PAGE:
…and Why is Our Answer Important?

Submitted by Brock and Fernette Eide, Authors of The Dyslexic Advantage

What does it really mean to be dyslexic? The most common definition states that dyslexia is a brain-based disorder that makes reading and spelling harder than expected given an individual’s intelligence and education.

We believe this definition is too narrow, and that it’s misleading in important ways. In our view, dyslexia—or a dyslexic processing style—is better viewed as a different pattern of brain organization that creates both challenges and important strengths.

Why does it matter how we define dyslexia? It matters because it affects how we think of dyslexic individuals, and how dyslexic individuals think of themselves. Let us show you what we mean.

When you hear the word dyslexia, what image pops into your mind? If you’re like most people you see a child sitting at a desk, head buried in hands, face clouded in frustration as he or she stares in hopeless bewilderment at a book. This image reflects the view that dyslexia is, at its core, a disability.

We believe this image is profoundly misleading. As we argue in our book The Dyslexic Advantage, there are many reasons to believe that ‘disability’ isn’t the core of what it means to be dyslexic. Instead, the learning challenges dyslexic individuals experience are really just secondary consequences of having a brain that’s been organized to reason and solve problems in a different way.

Our experience as clinicians has caused us to form a very different image of dyslexia. When we hear the word dyslexia we don’t think of disability. We think of all the amazing dyslexic individuals we’ve examined in our clinic and met through our work. What stands out in our minds isn’t just what they can’t do but also what they can—their creativity, innovation, perceptiveness, mindfulness, resourcefulness.

It’s essential that this broader view replace the older narrow one. To solve the many challenges facing dyslexic individuals we must first form a strong and cohesive dyslexic community that can work together for their collective good. However, at present the greatest barrier to forming such a community is the disability-centered view that dominates thinking about dyslexia. This incomplete and imbalanced view creates an image of dyslexia that no one would willingly own. As a result, when individuals are identified as dyslexic they too often experience shame or denial rather than self-understanding and acceptance. This leads them to hide their dyslexic identity and prevents them from forming communities.

To form the dyslexic community we need, we must first adopt a more balanced and accurate image of what it means to be dyslexic: an image that dyslexic individuals can proudly and willingly own and embrace, which accepts the challenges, understands and encourages the strengths, and recognizes the common routes to success that go along with being dyslexic. This dyslexic community will have all of the strength and ability it needs to achieve its goals once it comes to truly know, and understand, itself.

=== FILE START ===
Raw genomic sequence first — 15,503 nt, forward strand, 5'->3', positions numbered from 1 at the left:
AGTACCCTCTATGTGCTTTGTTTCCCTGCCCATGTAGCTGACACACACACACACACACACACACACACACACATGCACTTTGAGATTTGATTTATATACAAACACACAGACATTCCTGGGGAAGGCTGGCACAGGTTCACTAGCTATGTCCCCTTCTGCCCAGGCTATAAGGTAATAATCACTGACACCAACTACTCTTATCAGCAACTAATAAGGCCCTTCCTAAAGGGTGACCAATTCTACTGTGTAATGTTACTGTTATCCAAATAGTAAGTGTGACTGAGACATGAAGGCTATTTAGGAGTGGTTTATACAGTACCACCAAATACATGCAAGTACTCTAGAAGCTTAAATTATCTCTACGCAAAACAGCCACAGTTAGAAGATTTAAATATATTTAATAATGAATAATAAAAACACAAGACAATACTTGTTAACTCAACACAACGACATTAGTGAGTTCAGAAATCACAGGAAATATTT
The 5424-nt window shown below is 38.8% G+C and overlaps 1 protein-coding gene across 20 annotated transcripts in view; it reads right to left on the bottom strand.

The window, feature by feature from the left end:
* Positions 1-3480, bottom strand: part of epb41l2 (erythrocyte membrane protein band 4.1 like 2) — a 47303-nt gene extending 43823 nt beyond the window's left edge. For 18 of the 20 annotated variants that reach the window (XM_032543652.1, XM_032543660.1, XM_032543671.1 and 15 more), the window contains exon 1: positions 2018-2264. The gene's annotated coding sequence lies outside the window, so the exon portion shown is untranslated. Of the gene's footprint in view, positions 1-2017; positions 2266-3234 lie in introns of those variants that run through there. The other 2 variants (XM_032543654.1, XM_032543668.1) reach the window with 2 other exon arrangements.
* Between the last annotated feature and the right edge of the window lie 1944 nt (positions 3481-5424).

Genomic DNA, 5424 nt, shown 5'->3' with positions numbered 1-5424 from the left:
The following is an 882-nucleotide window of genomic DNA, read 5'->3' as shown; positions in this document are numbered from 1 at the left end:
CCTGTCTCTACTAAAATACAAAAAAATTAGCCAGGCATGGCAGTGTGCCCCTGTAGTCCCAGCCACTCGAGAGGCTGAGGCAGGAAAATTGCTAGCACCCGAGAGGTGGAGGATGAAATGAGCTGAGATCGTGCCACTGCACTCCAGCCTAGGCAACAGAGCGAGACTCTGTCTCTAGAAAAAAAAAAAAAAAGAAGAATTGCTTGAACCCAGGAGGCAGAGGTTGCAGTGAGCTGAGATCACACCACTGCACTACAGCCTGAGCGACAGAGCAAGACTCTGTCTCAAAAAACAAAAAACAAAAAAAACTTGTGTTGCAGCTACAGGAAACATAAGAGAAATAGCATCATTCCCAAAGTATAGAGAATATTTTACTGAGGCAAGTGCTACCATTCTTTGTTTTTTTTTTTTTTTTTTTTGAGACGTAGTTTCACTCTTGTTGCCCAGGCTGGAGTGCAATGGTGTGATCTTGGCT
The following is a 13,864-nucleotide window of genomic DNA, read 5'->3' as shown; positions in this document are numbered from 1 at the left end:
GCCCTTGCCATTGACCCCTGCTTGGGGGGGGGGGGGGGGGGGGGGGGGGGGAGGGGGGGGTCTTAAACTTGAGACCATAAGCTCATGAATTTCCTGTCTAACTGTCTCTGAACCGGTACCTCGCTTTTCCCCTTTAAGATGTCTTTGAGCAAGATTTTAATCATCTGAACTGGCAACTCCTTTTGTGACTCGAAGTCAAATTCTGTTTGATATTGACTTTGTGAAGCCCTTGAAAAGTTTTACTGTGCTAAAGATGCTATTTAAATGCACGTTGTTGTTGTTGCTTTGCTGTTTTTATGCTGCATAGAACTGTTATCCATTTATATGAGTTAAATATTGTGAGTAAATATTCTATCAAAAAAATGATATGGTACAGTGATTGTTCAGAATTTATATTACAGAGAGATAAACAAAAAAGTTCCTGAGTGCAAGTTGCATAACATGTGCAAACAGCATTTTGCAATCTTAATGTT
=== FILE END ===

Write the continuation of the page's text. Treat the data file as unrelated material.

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  • Does anyone else think that the sentiments expressed in this article are in conflict with the way that the Landmark School describes it’s mission. I lifted this directly from the school’s web site: “Landmark School’s mission is to enable and empower students with language-based learning disabilities (LBLD) to realize their educational and social potential through an exemplary school program complemented by outreach and training, assessment, and research.”

  • I believe that Landmark needs to use this language due to the legal status of children with Dyslexia; my understanding is that the educational system views the condition as a learning disability. Some community school systems underwrite tuition for certain students attending Landmark because the district was unable to meet the needs of the disability. The misaligned definitions imposed on people with Dyslexia are acknowledged by Landmark to make the program accessible to more students who need help.

    As a parent of a dyslexic child, I acknowledge what the authors have suggested – I see my child as profoundly gifted. In my experience with the Landmark community, the teachers and administrators do not treat our kids as disabled at all; they are a caring and empowering group that is dedicated to helping our kids realize their academic and social potential.

  • I would like to second the sentiments of the authors about building a community. One summer a couple of years ago my son had to get certified in the various parts of Microsoft Office and we had to go to his college to get them to write to Microsoft to get him an accommodation for extra time. At that point I asked the Special Services office at his college why there wasn’t a national registry of sorts for dyslexic individuals so that we could more easily get such accommodations. They told me there was no such thing because “dyslexic people did not want others to know about their issue” yet they are also always telling me that my son needs to self advocate with his professors on issues related to his dyslexia and accommodations. My son is very open about his dyslexia but he really gets tired of all the paperwork and hoops he needs to jump through every time he takes a new class or needs some extra time on a test. No wonder dyslexic kids have so much trouble getting through school on any level. Maybe it is time for dyslexic people to “come out.” We actually have a young man living with us this summer who is deaf and he tells me that deaf people do not think of themselves as disabled, instead they are just members of a subculture. Maybe dyslexics could learn a lesson from this attitude.

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